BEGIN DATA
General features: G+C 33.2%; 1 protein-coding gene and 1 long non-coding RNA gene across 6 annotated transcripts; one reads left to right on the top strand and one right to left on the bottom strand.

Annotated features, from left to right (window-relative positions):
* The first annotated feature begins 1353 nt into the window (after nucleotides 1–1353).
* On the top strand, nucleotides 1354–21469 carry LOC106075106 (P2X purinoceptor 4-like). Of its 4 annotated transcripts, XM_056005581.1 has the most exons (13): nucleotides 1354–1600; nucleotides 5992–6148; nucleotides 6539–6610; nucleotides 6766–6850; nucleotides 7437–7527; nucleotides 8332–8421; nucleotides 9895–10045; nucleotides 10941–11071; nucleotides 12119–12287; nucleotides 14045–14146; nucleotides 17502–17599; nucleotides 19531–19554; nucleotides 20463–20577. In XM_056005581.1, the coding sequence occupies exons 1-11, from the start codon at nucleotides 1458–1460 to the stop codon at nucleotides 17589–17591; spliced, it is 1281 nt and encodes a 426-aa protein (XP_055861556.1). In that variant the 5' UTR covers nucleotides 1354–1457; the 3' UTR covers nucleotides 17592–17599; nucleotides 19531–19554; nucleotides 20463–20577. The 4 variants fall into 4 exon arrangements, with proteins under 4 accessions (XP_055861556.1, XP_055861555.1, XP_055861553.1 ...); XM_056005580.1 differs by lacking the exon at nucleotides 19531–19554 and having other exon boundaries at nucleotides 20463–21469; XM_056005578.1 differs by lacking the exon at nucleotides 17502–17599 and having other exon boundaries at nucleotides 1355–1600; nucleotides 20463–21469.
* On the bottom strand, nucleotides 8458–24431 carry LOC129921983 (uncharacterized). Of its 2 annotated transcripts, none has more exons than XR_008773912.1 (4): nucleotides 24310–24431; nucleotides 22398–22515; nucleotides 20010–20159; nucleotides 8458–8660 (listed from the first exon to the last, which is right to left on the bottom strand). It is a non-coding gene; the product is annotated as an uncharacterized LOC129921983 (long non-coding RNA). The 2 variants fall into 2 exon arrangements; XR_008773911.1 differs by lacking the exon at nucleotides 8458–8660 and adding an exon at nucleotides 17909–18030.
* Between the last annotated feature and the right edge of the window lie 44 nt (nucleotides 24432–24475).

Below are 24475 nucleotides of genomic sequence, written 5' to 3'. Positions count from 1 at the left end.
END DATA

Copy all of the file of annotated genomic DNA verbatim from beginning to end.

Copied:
General features: G+C 33.2%; 1 protein-coding gene and 1 long non-coding RNA gene across 6 annotated transcripts; one reads left to right on the top strand and one right to left on the bottom strand.

Annotated features, from left to right (window-relative positions):
* The first annotated feature begins 1353 nt into the window (after nucleotides 1–1353).
* On the top strand, nucleotides 1354–21469 carry LOC106075106 (P2X purinoceptor 4-like). Of its 4 annotated transcripts, XM_056005581.1 has the most exons (13): nucleotides 1354–1600; nucleotides 5992–6148; nucleotides 6539–6610; nucleotides 6766–6850; nucleotides 7437–7527; nucleotides 8332–8421; nucleotides 9895–10045; nucleotides 10941–11071; nucleotides 12119–12287; nucleotides 14045–14146; nucleotides 17502–17599; nucleotides 19531–19554; nucleotides 20463–20577. In XM_056005581.1, the coding sequence occupies exons 1-11, from the start codon at nucleotides 1458–1460 to the stop codon at nucleotides 17589–17591; spliced, it is 1281 nt and encodes a 426-aa protein (XP_055861556.1). In that variant the 5' UTR covers nucleotides 1354–1457; the 3' UTR covers nucleotides 17592–17599; nucleotides 19531–19554; nucleotides 20463–20577. The 4 variants fall into 4 exon arrangements, with proteins under 4 accessions (XP_055861556.1, XP_055861555.1, XP_055861553.1 ...); XM_056005580.1 differs by lacking the exon at nucleotides 19531–19554 and having other exon boundaries at nucleotides 20463–21469; XM_056005578.1 differs by lacking the exon at nucleotides 17502–17599 and having other exon boundaries at nucleotides 1355–1600; nucleotides 20463–21469.
* On the bottom strand, nucleotides 8458–24431 carry LOC129921983 (uncharacterized). Of its 2 annotated transcripts, none has more exons than XR_008773912.1 (4): nucleotides 24310–24431; nucleotides 22398–22515; nucleotides 20010–20159; nucleotides 8458–8660 (listed from the first exon to the last, which is right to left on the bottom strand). It is a non-coding gene; the product is annotated as an uncharacterized LOC129921983 (long non-coding RNA). The 2 variants fall into 2 exon arrangements; XR_008773911.1 differs by lacking the exon at nucleotides 8458–8660 and adding an exon at nucleotides 17909–18030.
* Between the last annotated feature and the right edge of the window lie 44 nt (nucleotides 24432–24475).

Below are 24475 nucleotides of genomic sequence, written 5' to 3'. Positions count from 1 at the left end.